Safer at Home Order to Allow Limited Reopening of Business

On Sunday, April 26, Colorado Governor Polis issued a Safer at Home Executive Order, which provides guidelines for the limited reopening of certain businesses. For example, today, non-critical retail businesses and places of public accommodation that offer food and beverages may provide services through delivery or curbside delivery, field services (including real estate) may resume operations, and elective surgeries and procedures can proceed. These changes are with the caveat that all businesses must comply with social distancing requirements, which include the provision of personal protective equipment to employees.

Starting May 1, non-critical retail and limited personal services may resume in-person services at 50% capacity, and on May 4, non-critical office-based businesses may allow up to 50% of their employees to conduct in-person work, as long as the businesses: (1) deputize a workplace coordinator charged with addressing COVID-19 issues; (2) maintain six foot separation between employees and discourage shared spaces; (3) clean and disinfect all high touch areas; (4) post signage for employees and customers on good hygiene; (5) ensure proper ventilation; (6) avoid gatherings of more than ten people; and (7) implement symptom monitoring protocols, conduct daily temperature checks, and monitor symptoms in employees.

Limited Application of Stay at Home Order

Some aspects of the Governor’s original Stay at Home Order will remain in place. For example, employers cannot compel vulnerable people to return to work, must prioritize telecommuting for these individuals, and employers cannot discriminate against them. Vulnerable people are 65 years and older, individuals with chronic lung disease, asthma, or serious heart conditions, people who are immunocompromised, pregnant women, and individuals determined to be high risk by a licensed healthcare provider. Gatherings of more than ten people are still prohibited. And restaurants, bars, movie theaters, casinos, and horse tracks will remain closed.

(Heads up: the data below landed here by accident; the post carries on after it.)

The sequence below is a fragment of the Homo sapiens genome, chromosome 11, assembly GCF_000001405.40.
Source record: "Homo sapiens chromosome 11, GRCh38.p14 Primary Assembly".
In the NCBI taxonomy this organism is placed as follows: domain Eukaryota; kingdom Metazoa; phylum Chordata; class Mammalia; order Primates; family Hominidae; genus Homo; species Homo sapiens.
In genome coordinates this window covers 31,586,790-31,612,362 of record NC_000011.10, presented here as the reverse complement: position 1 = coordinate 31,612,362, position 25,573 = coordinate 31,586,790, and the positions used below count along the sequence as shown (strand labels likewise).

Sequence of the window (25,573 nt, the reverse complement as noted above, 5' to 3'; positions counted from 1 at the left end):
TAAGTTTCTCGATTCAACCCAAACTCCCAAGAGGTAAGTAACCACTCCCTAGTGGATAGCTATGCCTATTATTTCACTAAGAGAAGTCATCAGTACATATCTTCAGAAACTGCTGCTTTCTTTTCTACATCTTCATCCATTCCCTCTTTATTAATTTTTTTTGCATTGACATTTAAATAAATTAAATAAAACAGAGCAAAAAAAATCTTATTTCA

Employment Considerations

The Safer at Home Order still encourages telecommuting as much as possible. As a result, employers who require an employee to return to work should be prepared to persuasively demonstrate and document that the job in question cannot effectively be performed outside of the office. This is particularly true with employees who may have health issues and are therefore more susceptible to adverse consequences resulting from potential exposure to COVID-19. If an employee quits rather than return to work because the employee thinks the workplace is unsafe, the employee may be entitled to unemployment benefits.

Further, under ordinary circumstances, it could be considered discriminatory to single out vulnerable populations who are at greater risk of health complications for disparate treatment. However, under current conditions, it may be permissible to require employees in vulnerable populations to telecommute. The Governor’s order, many local health orders, and even the CDC guidelines have made clear that the government’s policy intent is to protect people in vulnerable populations. The Equal Employment Opportunity Commission has stated that employers should follow these orders and guidelines, even if that means treating differently employees who are at risk of severe health complications. That said, employers should proceed with caution and avoid making unsupported assumptions that certain individuals may be at increased risk of complications from a health standpoint. The safer course is to rely on actual knowledge that an employee is vulnerable due to his or her prior voluntary disclosure of such information.

Devra Hake, a Law Clerk at Holland & Hart, also contributed to this article.

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